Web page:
Again, this one also heavily focuses on the insecurities of the main character. For now, it’s what ties them together as they haven’t met yet. Gar just wants to be popular, not because he likes the people so much, but because he wants to prove a point. I understood why his friends were annoyed with him at times and appreciated that they had their own struggles to face. Still, there was a definite relatability to it, which made Gar very endearing.

Fazit: 4/5 stars! I was never once bored while reading.

Over all, I was really happy with these graphic novels! I think the illustration especially was excellent and I cannot wait for the third book (Beast Boy Loves Raven in Fall 2021). Have you read these ones as well? 

Mini Reviews: Dumplin’ and Locke & Key

I am actually one book ahead of schedule for my Goodreads reading challenge and that has me super pumped. I started out the year definitely less in a reading slump than before, but now that some urgent stuff at work has crept in and I have been distracted, it slowed down again. Anyway, I wanted to share with you a couple more books I read this month, so here we go:

Dumplin‘ by Julie Murphy

Dumplin’ Movie Tie-in EditionI knew of the existence of this book for quite some time, but I never really paid attention to it (my bad, I am sorry). However, after the Netflix trailer for the movie adaptation dropped, I kind of knew I had to read it and I am so glad I picked up this book.

Dumplin’ was such a relatable and heartbreaking yet heartwarming read – I had the best of times flying through the pages. I don’t want to necessarily compare it to the movie (which Netflix still hasn’t released in my current territory by the way), but it had a completely different focus in my opinion. While I really enjoyed seeing more of Bo on the pages (he’s seriously such a great love interest. He’s not without flaws, but I love how he never really gave up on Willowdean), I felt like the mother-daughter-relationship was actually explored in a bit more depth in the movie. Both still had very interesting explorations of grief, confidence, changing relationships, experiencing life at different speeds and body shaming of all sorts; I enjoyed it!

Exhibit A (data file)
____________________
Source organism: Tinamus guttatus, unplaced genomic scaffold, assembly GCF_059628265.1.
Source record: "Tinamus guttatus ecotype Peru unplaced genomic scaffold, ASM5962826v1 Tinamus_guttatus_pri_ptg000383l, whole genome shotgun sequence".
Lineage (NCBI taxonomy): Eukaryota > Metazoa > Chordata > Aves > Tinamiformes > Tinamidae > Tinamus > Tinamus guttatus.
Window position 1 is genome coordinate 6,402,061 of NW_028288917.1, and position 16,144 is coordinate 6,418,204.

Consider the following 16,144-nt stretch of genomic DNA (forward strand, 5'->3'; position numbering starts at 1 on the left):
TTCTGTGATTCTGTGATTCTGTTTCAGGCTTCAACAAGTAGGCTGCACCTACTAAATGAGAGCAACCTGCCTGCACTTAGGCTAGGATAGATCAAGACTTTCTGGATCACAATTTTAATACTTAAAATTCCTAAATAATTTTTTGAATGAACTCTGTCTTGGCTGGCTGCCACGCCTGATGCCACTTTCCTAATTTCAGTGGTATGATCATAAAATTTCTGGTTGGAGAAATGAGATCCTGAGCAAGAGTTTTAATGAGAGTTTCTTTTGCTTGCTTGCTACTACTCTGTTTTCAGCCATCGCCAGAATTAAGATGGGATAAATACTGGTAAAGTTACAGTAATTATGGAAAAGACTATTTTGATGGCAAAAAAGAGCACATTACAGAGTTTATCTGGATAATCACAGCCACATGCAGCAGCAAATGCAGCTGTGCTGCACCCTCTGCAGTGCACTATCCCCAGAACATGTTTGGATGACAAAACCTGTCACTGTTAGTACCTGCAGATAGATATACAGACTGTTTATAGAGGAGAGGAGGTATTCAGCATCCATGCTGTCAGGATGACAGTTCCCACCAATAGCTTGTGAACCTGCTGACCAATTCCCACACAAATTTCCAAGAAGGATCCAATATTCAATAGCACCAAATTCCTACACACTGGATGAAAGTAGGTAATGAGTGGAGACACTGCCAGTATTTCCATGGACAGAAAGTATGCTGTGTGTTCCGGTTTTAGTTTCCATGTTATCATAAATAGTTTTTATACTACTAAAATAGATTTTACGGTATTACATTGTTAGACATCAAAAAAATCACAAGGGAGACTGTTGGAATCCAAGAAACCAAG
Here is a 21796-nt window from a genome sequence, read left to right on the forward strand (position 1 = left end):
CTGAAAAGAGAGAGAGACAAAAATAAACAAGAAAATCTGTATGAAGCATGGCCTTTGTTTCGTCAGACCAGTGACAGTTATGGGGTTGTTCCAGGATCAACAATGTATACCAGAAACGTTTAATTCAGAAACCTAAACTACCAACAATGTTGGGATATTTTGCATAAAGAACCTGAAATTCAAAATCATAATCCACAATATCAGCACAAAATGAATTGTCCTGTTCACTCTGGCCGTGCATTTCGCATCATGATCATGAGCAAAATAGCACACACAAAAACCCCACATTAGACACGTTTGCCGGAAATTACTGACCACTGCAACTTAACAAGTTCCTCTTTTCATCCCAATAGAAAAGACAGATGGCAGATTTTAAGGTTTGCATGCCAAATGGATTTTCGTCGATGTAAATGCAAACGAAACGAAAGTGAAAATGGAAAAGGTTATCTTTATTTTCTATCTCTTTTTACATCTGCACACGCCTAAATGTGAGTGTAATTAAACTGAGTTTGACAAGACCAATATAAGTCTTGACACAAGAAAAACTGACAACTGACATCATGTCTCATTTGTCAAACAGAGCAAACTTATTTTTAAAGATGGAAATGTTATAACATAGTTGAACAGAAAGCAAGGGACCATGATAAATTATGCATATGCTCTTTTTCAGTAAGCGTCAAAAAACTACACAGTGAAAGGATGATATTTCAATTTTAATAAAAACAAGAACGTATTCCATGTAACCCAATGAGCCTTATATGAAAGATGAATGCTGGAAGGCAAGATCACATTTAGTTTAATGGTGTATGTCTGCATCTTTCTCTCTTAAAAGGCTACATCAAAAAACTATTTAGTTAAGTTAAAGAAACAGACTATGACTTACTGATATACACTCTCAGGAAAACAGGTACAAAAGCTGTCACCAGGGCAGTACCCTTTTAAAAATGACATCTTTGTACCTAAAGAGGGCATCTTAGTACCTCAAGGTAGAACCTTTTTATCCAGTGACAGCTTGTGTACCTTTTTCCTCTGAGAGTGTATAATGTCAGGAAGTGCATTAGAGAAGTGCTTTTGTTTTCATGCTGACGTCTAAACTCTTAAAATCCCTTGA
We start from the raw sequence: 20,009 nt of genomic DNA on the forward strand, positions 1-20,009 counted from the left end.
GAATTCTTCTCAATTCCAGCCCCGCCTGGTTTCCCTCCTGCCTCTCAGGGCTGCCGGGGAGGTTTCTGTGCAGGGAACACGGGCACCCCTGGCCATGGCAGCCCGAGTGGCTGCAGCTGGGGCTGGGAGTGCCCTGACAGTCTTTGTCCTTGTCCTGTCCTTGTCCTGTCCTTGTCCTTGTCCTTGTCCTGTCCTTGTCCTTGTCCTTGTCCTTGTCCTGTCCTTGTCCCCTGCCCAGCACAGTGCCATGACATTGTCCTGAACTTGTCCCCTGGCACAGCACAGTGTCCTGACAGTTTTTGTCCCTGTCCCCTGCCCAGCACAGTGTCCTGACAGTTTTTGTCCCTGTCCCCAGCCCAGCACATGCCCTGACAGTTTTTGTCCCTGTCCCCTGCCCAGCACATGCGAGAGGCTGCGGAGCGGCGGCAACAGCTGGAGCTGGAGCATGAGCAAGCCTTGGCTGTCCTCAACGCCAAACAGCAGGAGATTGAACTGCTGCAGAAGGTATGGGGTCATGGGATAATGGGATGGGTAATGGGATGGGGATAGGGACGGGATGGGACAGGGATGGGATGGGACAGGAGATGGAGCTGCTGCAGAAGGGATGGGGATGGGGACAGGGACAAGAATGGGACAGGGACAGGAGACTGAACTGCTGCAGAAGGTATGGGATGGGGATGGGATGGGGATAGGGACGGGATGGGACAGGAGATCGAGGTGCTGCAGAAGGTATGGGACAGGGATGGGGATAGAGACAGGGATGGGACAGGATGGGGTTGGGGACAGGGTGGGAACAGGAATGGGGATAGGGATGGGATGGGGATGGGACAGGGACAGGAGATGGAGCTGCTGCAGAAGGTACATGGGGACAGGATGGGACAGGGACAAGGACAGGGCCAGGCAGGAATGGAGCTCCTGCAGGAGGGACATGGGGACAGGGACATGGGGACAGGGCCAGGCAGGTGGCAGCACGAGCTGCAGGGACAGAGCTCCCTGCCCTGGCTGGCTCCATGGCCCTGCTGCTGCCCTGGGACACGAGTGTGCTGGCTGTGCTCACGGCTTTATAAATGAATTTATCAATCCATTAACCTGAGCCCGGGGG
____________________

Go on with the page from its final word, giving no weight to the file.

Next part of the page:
Fazit: 4.5/5 stars! Would recommend, especially if you are into trying Dolly Parton as your reading soundtrack while you are at it.

Locke & Key: Welcome to Lovecraft (Vol. 1) by Joe Hill/Gabriel Rodríguez

Welcome to Lovecraft (Locke & Key, #1)Reading comics every now and then just makes sense to me. It cleanses my pallet, because there is so much less text and sometimes that’s just what I need. I picked this one in particular due to it being free on my Kindle at the moment of my reading it and because this is yet another comic book that is getting adapted for the small screen. By now I don’t think I need to explain that I have a thing for adaptations anymore.

The concept of the series is definitely fascinating. It opens up the doors for so many possibilities and I am more than curious to see how this will translate in the show they are making. I am a sucker for a good supernatural story after all! However, an issue I have found with quite a few comics lately is that I don’t enjoy violent content. Sure, it’s gritty and dark and often the igniting incident that propels the characters into a new life, but … I don’t particularly want to see that?

Fazit: 3.5/5 stars! Whenever we start telling stories without the gore, my ratings for comics will be higher than average.

That’s it from my side. I hope you’ve enjoyed those really rather short reviews! Let’s chat in the comments below!

Mini Reviews: Parsnips, Buttered and The Darkest Minds

It’s no secret that I have read very little during my time in Berlin so far. Being busy, tired and just generally occupied with other things will do that. I also have a very short way to and from work (which I love), so there’s not even really an opportunity to read on the train or so. But I am nonetheless quite happy I read something and here’s what that something was:

Click on the covers to get redirected to Goodreads!

Parsnips, Buttered: How to win at modern life, one email at a time by Joe Lycett